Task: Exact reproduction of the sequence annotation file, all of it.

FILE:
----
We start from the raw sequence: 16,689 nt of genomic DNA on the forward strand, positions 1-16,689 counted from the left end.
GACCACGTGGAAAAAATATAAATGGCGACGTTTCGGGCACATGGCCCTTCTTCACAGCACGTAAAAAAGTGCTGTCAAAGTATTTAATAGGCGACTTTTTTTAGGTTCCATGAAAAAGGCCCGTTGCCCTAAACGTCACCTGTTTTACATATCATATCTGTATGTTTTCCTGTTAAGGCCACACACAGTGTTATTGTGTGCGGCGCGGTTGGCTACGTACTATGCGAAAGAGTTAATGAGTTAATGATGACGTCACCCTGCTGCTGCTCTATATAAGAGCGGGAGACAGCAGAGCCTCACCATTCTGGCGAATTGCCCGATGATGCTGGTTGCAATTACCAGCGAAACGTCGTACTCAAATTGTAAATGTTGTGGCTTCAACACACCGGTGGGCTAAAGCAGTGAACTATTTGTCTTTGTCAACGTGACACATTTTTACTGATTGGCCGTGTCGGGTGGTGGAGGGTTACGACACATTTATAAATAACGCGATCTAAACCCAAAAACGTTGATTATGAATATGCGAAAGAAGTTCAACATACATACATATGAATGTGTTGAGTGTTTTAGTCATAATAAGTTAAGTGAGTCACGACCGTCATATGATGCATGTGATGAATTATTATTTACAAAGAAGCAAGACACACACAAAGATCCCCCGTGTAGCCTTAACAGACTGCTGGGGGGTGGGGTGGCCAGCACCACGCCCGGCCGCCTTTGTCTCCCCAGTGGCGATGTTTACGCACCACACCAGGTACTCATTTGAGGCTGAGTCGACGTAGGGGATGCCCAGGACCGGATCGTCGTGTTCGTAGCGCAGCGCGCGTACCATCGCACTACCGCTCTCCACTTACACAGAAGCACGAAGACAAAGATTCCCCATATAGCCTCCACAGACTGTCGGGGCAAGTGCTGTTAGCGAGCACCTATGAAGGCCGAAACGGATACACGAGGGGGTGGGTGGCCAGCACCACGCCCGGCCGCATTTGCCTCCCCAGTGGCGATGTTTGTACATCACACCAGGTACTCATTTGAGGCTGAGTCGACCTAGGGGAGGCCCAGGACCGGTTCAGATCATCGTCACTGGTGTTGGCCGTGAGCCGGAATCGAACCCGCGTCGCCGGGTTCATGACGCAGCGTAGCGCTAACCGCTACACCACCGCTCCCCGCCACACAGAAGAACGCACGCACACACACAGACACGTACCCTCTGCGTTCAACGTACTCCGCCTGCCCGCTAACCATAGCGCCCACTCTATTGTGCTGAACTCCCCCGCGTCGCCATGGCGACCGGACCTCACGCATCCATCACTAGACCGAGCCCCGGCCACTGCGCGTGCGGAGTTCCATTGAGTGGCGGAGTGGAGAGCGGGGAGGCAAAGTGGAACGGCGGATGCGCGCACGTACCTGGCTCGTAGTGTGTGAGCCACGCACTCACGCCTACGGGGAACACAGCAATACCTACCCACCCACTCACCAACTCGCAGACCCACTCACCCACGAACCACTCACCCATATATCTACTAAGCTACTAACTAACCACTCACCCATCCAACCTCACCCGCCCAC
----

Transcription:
We start from the raw sequence: 16,689 nt of genomic DNA on the forward strand, positions 1-16,689 counted from the left end.
GACCACGTGGAAAAAATATAAATGGCGACGTTTCGGGCACATGGCCCTTCTTCACAGCACGTAAAAAAGTGCTGTCAAAGTATTTAATAGGCGACTTTTTTTAGGTTCCATGAAAAAGGCCCGTTGCCCTAAACGTCACCTGTTTTACATATCATATCTGTATGTTTTCCTGTTAAGGCCACACACAGTGTTATTGTGTGCGGCGCGGTTGGCTACGTACTATGCGAAAGAGTTAATGAGTTAATGATGACGTCACCCTGCTGCTGCTCTATATAAGAGCGGGAGACAGCAGAGCCTCACCATTCTGGCGAATTGCCCGATGATGCTGGTTGCAATTACCAGCGAAACGTCGTACTCAAATTGTAAATGTTGTGGCTTCAACACACCGGTGGGCTAAAGCAGTGAACTATTTGTCTTTGTCAACGTGACACATTTTTACTGATTGGCCGTGTCGGGTGGTGGAGGGTTACGACACATTTATAAATAACGCGATCTAAACCCAAAAACGTTGATTATGAATATGCGAAAGAAGTTCAACATACATACATATGAATGTGTTGAGTGTTTTAGTCATAATAAGTTAAGTGAGTCACGACCGTCATATGATGCATGTGATGAATTATTATTTACAAAGAAGCAAGACACACACAAAGATCCCCCGTGTAGCCTTAACAGACTGCTGGGGGGTGGGGTGGCCAGCACCACGCCCGGCCGCCTTTGTCTCCCCAGTGGCGATGTTTACGCACCACACCAGGTACTCATTTGAGGCTGAGTCGACGTAGGGGATGCCCAGGACCGGATCGTCGTGTTCGTAGCGCAGCGCGCGTACCATCGCACTACCGCTCTCCACTTACACAGAAGCACGAAGACAAAGATTCCCCATATAGCCTCCACAGACTGTCGGGGCAAGTGCTGTTAGCGAGCACCTATGAAGGCCGAAACGGATACACGAGGGGGTGGGTGGCCAGCACCACGCCCGGCCGCATTTGCCTCCCCAGTGGCGATGTTTGTACATCACACCAGGTACTCATTTGAGGCTGAGTCGACCTAGGGGAGGCCCAGGACCGGTTCAGATCATCGTCACTGGTGTTGGCCGTGAGCCGGAATCGAACCCGCGTCGCCGGGTTCATGACGCAGCGTAGCGCTAACCGCTACACCACCGCTCCCCGCCACACAGAAGAACGCACGCACACACACAGACACGTACCCTCTGCGTTCAACGTACTCCGCCTGCCCGCTAACCATAGCGCCCACTCTATTGTGCTGAACTCCCCCGCGTCGCCATGGCGACCGGACCTCACGCATCCATCACTAGACCGAGCCCCGGCCACTGCGCGTGCGGAGTTCCATTGAGTGGCGGAGTGGAGAGCGGGGAGGCAAAGTGGAACGGCGGATGCGCGCACGTACCTGGCTCGTAGTGTGTGAGCCACGCACTCACGCCTACGGGGAACACAGCAATACCTACCCACCCACTCACCAACTCGCAGACCCACTCACCCACGAACCACTCACCCATATATCTACTAAGCTACTAACTAACCACTCACCCATCCAACCTCACCCGCCCAC